5 @Published var contact: Contact

6 @Published var showEditContactView = false

7

8 init(contact: Contact) {

9 self.contact = contact

10 }

11

12 func updateContact() { // --> When the user is done editing a contact, we inform our view to update the contact to show the newly edited content, so we fetch the updated version

13 let contactStore = CNContactStore.init()

14 let keysToFetch = [CNContactGivenNameKey, CNContactFamilyNameKey, CNContactPhoneNumbersKey] as [CNKeyDescriptor]

15

16 do {

17 let updated = try contactStore.unifiedContact(withIdentifier: self.contact.systemContact!.identifier, keysToFetch: keysToFetch)

18 self.contact = Contact.fromCNContact(contact: updated)

19 } catch {

20 print(error)

21 }

22 }

23}

It's time for the view! You've probably got the grip now on how it should go...

ContactDetailView.swift
1

2import SwiftUI

3

4struct ContactDetailView: View {

5 @ObservedObject var viewModel: ContactDetailViewModel

6

7 init(contact: Contact) {

8 self.viewModel = ContactDetailViewModel(contact: contact)

9 }

10

11 var body: some View {

12 Form() { // --> Form gives us a neat style to replicate the style we already know from the standard contacts app

13 HStack() {

14 Text(viewModel.contact.givenName)

15 Text(viewModel.contact.lastName)

16 }

17 .padding(.vertical)

18 .font(.system(.title))

19

20

21 Section() {

22 ForEach(viewModel.contact.numbers, id: \.number) { number in // --> here, we display all the numbers we got

23 Button(action: { /* do something */ }) {

24 VStack(alignment: .leading, spacing: 5) {

25 Text(number.label)

26 .font(.system(.subheadline))

27 .foregroundColor(.secondary)

28 Text(number.number)

29 }

30 }

31 }

32 }

33 }

34 .navigationBarItems(trailing:

35 Button(action: { self.viewModel.showEditContactView = true }) {

36 Text("Edit")

37 }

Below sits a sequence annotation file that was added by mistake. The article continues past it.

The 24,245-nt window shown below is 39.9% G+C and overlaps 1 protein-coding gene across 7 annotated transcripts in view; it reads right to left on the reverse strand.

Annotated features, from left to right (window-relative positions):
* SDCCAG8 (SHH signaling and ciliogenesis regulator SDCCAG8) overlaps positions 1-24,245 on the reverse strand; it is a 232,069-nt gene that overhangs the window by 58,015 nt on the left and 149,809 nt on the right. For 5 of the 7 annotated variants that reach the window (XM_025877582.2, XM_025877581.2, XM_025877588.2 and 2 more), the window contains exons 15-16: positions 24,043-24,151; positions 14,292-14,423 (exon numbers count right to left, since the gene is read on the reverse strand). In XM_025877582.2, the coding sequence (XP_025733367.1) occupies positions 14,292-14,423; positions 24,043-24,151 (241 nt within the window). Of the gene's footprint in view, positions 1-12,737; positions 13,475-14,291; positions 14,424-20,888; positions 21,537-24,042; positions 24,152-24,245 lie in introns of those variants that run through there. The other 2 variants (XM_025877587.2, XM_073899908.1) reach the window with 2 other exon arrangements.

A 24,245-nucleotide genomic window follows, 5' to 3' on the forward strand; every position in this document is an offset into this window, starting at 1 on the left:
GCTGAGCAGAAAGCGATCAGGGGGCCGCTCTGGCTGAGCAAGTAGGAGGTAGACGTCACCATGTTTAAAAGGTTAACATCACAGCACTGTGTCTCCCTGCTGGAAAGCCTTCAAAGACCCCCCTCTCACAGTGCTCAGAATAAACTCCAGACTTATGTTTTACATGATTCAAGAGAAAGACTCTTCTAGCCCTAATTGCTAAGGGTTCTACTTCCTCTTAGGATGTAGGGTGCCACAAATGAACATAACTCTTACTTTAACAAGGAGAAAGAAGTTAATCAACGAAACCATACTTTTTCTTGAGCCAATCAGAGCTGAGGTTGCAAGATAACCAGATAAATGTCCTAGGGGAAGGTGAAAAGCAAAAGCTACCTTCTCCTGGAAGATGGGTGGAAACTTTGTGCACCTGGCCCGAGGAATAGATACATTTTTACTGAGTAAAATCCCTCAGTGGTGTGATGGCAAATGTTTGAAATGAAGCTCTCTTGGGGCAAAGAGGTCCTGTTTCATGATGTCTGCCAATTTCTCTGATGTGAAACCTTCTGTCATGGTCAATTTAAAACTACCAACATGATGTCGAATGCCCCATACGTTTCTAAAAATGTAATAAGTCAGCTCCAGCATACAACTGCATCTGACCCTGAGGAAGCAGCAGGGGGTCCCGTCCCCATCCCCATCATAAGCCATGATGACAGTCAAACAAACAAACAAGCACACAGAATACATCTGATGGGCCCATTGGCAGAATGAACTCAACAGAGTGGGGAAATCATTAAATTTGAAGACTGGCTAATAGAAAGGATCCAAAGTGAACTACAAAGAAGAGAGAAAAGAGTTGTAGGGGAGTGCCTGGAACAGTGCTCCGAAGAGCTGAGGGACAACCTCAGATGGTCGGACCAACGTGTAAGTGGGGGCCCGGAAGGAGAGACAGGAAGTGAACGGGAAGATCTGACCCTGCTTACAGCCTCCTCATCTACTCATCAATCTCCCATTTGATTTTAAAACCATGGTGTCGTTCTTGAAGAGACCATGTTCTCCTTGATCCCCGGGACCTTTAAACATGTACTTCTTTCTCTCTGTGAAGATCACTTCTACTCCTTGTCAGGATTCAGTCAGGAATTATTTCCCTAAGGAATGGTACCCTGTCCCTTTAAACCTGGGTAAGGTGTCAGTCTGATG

38 .disabled(self.viewModel.contact.systemContact == nil) // --> we don't want to let the user edit a non-system contact (like the aforementioned cloud-contacts, for example)

39 .sheet(isPresented: self.$viewModel.showEditContactView) {

40 NavigationView() {

41 EditContactView(contact: .constant(self.viewModel.contact.systemContact!)) // --> here, we pass the system contact we set in the beginning!

42 }

43 .onDisappear() {

44 self.viewModel.updateContact() // --> notify our view model to update the displayed contact

45 }

46 }

47 )

48 }

49}

As before, we almost get all the heavy-lifting for free thanks to the vast capabilities UIKit already provides without the hassle thanks to SwiftUI!

link7. Summary

What? Already done?

Yes, we've built all the stuff needed for a fully working contact list, editing capabilities and a detail view that you can pull into your app! Even if you have different use cases, it's not too much effort to adapt, as we did all the groundwork needed!

link8. Building forward...

There's some stuff left we could pull into to make our contact list even more useful.

Some of those improvements include:

Let's see, I may come back with some posts on how to do those things 😉

Happy hacking!

Got any thoughts, improvements or comments? Feel free to reach out to me on hey@timweiss.net! I'd love to hear what you think of this post!


1. Why this exists2. Structure of the app3. Fetching contacts3.1. Requesting permissions3.2. Fetching all contacts3.3. The Contact model4. Main view4.1. View model4.2. View4.3. ContactItem: Basic list item4.4. SearchBar: Interfacing with UIKit5. Creating a new contact5.1. EditContactView: Some more UIKit interfacing!6. Contact details view7. Summary8. Building forward...